Controlling LEDs with Arduino

Blink! - The “Hello, World!” of Hardware

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This segment is the viewer’s first introduction to using an LED with Arduino. Step-by-step instructions are included for building a simple circuit with an LED, opening up code in the Arduino IDE and using the serial monitor to view realtime data from the Arduino.


  • led
  • arduino
  • blink
  • hello world
  • circuit

About this video

Liz Clark
First online
09 April 2019
Online ISBN
Copyright information
© Liz Clark 2019

Video Transcript

In this section, we’ll go over how to blink an LED, also known as the Hello World of hardware. To follow along you’ll need an Arduino Uno, at least one LED, at least one to 20 ohm or similar value resistor, some jumper wires, and a breadboard. Let’s get started. We’ll begin by building the circuit for one LED. First, insert an LED into a breadboard as shown here, followed by a resistor connected to the anode, or positive lead. Then take a piece of jumper wire and connect it from the resistor to digital pin 13 on the Arduino Uno.

The final connection will be with another piece of jumper wire, this time connecting the LED’s cathode, or negative lead, to one of the ground pins on the Arduino Uno. After your circuit is all set, we can move to the Arduino IDE to look at the code for blinking an LED. The Arduino IDE is a piece of open source software that allows you to write an upload code for Arduino boards. The Arduino IDE also has an assortment of example programs included for more common tasks.

These can be accessed by going to File, Examples, where you’ll then see a long list of options. To blink our LED, we’re going to utilize the built in blink example. To access it, go the basic section under Examples and select Blink. Now that we have Blink open, we can see that it’s a very simple program with a quick, one line setup, followed by a loop. In the setup, you can see the LED built in is being called to be an output. This is a special option in the Arduino IDE that allows you to quickly utilize the onboard LED.

This LED is connected to pin 13, so our LED on our breadboard will be receiving the same data from the code. Setting up pin 13 as an output means that that PIN will be receiving data from the program once it begins running. In this case, whether or not to have the LED blink. The actual blinking is taking place in the loop, the portion of the code that will run over and over again until the program is stopped. This is achieved with just four lines of code.

The first sends a high signal to pin 13, which essentially means turning the pin on digitally, since digital signals are either on or off, ones or zeros. Sending a high signal pin 13 will allow the LED to turn on, since the LED will be receiving voltage when the pin is in that state. This is followed by a delay of 1,000 milliseconds, or one second, which means that the LED will then remain on for one second. Then pin 13 is set to low or off, which will in turn turn our LED off.

The low signal is followed by another delay of one second which, of course, means that the LED will be turned off for one second. This pattern of turning the LED on and off, or blinking, will continue infinitely. Let’s compile the code and upload to the Arduino Uno to see it in action.

What could be better than blinking an LED, though? Well, blinking multiple LEDs, of course. Using the same code, we can achieve this by adding a few LEDs and resistors to our breadboard. First, let’s rearrange the wires that are connected to pin 13 and ground on the Arduino. Plug pin 13’s wire to the positive rail on your breadboard, and ground’s wire to the ground rail. This will make it easier to integrate more LEDs. Now connect the original LED’s cathode to the ground rail either directly, or with another piece of wire, and the anode, via the resistor, to the positive rail.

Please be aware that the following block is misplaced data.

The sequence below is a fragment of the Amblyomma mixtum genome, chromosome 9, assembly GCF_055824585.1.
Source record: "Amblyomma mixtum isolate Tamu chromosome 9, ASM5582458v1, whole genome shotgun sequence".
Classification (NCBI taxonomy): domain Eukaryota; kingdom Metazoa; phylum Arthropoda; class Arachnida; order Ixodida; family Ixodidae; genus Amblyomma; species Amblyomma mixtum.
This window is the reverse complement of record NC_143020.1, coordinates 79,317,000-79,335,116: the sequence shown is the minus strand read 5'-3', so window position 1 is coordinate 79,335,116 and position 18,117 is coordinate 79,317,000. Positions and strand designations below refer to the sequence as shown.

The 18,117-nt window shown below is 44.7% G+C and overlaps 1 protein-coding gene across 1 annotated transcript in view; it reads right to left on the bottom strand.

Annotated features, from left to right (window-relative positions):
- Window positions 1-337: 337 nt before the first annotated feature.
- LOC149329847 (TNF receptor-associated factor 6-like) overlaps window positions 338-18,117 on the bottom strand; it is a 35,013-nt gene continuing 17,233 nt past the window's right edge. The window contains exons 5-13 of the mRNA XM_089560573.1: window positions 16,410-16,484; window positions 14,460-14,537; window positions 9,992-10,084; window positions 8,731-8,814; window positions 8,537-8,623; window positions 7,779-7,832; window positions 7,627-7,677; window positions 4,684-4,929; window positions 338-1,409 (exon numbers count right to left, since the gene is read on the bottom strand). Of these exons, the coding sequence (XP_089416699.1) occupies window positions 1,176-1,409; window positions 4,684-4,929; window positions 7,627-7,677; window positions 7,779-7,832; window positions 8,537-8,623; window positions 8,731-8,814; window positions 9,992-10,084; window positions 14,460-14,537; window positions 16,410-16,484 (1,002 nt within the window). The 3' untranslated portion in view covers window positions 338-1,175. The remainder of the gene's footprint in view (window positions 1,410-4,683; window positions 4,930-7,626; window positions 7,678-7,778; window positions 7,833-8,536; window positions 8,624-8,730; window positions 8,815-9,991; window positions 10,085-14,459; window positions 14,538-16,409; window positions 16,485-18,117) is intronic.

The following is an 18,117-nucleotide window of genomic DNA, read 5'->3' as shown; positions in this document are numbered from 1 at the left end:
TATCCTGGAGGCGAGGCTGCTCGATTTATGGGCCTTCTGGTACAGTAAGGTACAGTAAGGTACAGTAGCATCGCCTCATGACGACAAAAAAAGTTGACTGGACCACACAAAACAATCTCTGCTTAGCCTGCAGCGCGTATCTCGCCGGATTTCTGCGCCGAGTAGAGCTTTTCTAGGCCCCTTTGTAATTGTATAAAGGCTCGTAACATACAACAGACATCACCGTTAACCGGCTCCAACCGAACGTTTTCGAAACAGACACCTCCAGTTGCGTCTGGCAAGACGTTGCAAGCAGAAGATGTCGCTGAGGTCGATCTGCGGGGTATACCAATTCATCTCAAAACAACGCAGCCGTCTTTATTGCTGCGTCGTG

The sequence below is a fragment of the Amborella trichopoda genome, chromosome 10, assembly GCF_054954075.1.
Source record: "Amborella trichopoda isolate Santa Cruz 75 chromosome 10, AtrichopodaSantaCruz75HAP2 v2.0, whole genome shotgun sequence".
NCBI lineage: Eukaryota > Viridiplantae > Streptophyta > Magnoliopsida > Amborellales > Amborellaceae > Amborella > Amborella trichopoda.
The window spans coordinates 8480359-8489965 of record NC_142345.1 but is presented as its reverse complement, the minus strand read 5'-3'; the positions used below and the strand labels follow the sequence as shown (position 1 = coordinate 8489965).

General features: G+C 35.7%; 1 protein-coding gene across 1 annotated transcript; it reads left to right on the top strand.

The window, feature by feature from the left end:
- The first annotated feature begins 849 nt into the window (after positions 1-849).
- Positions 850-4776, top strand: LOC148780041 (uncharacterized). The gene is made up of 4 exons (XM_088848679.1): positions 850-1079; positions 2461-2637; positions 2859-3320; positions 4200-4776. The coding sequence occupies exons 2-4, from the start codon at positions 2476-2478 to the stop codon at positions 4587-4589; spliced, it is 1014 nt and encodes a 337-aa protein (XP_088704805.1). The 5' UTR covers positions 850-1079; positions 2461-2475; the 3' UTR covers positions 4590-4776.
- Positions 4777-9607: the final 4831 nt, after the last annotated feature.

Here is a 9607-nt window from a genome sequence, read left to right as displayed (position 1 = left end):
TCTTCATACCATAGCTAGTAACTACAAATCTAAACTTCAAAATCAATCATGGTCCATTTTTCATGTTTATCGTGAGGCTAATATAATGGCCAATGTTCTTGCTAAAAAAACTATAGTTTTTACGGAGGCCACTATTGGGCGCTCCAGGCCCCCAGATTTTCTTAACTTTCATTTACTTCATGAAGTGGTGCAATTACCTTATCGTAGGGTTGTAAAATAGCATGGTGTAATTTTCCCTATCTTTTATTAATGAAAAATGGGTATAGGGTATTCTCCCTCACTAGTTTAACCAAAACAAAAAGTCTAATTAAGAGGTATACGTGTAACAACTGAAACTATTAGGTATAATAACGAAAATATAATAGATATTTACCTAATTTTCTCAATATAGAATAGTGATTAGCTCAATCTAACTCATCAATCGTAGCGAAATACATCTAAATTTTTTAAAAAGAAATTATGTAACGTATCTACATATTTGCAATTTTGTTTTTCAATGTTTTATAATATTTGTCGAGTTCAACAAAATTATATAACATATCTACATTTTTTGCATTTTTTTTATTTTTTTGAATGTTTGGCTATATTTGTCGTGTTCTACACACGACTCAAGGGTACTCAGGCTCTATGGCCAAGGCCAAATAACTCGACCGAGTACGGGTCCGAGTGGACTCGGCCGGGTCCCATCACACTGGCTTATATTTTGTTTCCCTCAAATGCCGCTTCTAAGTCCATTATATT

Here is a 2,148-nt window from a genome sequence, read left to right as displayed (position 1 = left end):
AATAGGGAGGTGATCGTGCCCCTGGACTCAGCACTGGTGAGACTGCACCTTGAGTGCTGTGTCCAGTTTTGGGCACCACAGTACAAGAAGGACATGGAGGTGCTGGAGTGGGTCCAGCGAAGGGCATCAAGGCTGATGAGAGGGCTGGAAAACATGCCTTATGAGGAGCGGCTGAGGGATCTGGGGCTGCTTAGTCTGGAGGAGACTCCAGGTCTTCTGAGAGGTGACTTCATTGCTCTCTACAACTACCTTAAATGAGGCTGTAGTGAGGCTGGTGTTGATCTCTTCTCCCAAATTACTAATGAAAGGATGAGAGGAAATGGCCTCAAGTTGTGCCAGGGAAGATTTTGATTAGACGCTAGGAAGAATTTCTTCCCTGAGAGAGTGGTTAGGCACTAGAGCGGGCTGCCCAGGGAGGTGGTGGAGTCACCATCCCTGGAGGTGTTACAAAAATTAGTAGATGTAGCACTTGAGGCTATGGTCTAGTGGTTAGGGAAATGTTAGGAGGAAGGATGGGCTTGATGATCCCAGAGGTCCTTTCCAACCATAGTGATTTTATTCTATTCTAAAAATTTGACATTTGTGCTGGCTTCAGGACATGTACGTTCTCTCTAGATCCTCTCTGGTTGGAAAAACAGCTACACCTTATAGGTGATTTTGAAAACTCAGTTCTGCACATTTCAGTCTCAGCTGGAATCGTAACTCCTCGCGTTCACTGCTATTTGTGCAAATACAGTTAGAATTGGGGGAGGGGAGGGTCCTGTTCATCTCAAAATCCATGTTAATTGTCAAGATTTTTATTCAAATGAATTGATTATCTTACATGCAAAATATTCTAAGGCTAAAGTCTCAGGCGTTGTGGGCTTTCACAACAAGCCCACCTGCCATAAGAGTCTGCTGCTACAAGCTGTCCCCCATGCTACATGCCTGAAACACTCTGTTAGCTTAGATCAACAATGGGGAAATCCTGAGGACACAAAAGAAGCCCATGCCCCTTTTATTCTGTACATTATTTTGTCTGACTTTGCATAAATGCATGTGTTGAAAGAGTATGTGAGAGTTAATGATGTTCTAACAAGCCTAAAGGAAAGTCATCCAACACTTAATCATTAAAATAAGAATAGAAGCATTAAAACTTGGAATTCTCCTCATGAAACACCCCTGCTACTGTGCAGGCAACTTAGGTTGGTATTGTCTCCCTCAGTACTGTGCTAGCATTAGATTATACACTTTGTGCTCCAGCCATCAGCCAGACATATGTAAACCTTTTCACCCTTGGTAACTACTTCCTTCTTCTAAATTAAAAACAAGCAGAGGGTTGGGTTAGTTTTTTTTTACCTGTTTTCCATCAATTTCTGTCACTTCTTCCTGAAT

After the original LED is in its new position, repeat those steps with as many LEDs as you’d like. To a point, of course. After adding more than 10, you may have to consider things like voltage drop, and other power considerations. But you shouldn’t run into any issues with three or four. Once your new circuit is all set, compile the blink program again and upload it to the Arduino. You should see all of your LEDs blinking in unison.

Let’s say that you wanted to test your code to make sure it was doing exactly what you thought it was doing. Although this blink program is fairly simple and straightforward, it’s good practice to log the status of the code for testing purposes. For blink, we’re going to use the Arduino IDE’s built in serial monitor to print pin 13 status so that we can compare it with what the LCD is doing in real life. To do this, we’ll first need to open up serial communication for the Arduino by entering serial.begin9600 under the setup portion of the code.

The 9600 is the BOD rate that we’ll be using to communicate over serial. There are a few different BOD rates the Arduino can use, but 9600 is one of the most common for printing data like this to a serial monitor. Then in the loop under the digitalWrite HIGH line, we’re going to put serial.println, LED on, making sure to put the text in quotations so that the Arduino knows it’s a string. The ln after print stands for line, and allows your text to be printed to a new line, so that your data will be nice and neat in the serial monitor.

Then under digitalWrite LOW, we’re going to insert serial.println, LED off. Compile the code and upload to your Arduino. Then in the Arduino IDE, go to Tools, Serial Monitor. This will open a console, and you should see LED on and LED off alternating in time with your blinking LED.